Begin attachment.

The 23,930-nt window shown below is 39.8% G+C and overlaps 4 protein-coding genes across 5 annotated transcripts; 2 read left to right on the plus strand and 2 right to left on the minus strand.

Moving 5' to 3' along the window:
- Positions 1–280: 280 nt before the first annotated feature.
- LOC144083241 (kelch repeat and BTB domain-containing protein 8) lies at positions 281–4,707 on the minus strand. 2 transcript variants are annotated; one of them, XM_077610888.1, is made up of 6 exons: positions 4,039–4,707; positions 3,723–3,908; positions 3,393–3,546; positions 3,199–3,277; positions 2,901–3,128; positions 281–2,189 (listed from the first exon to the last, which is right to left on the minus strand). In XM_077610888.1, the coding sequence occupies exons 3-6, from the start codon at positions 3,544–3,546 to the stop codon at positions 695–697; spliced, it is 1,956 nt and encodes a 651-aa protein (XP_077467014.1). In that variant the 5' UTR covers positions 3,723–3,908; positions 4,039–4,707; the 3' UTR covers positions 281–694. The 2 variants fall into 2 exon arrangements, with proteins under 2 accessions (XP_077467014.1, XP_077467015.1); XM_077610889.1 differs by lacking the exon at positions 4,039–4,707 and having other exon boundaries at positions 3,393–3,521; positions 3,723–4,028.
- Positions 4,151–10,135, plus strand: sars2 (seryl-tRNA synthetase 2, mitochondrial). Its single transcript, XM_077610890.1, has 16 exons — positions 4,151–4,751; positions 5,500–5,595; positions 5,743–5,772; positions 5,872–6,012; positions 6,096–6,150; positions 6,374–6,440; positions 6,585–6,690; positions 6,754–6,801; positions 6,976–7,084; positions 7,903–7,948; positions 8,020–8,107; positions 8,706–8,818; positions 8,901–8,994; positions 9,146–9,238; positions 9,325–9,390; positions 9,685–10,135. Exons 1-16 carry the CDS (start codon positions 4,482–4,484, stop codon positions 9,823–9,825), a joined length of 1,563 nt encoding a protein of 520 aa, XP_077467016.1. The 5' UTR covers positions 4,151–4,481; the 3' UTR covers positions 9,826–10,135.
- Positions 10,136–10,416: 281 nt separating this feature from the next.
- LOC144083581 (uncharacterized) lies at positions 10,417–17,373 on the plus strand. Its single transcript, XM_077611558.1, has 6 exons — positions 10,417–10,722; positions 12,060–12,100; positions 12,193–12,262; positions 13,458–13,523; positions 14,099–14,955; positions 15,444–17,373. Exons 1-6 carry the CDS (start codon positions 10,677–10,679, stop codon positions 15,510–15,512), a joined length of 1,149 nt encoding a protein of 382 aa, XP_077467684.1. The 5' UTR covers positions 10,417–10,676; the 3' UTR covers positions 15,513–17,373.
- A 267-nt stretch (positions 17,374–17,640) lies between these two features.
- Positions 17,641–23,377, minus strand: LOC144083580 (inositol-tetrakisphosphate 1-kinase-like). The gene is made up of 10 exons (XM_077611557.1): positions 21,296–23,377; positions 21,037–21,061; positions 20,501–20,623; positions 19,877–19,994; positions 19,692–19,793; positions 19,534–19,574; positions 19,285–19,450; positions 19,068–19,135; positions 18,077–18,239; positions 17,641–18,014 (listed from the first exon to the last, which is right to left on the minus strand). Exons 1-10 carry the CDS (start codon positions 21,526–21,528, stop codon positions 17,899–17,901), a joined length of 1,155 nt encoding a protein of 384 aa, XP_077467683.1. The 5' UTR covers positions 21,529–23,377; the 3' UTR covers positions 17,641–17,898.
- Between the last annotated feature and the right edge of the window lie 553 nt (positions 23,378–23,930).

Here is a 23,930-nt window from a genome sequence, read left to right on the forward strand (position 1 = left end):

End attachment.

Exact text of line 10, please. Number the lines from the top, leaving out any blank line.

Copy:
- Between the last annotated feature and the right edge of the window lie 553 nt (positions 23,378–23,930).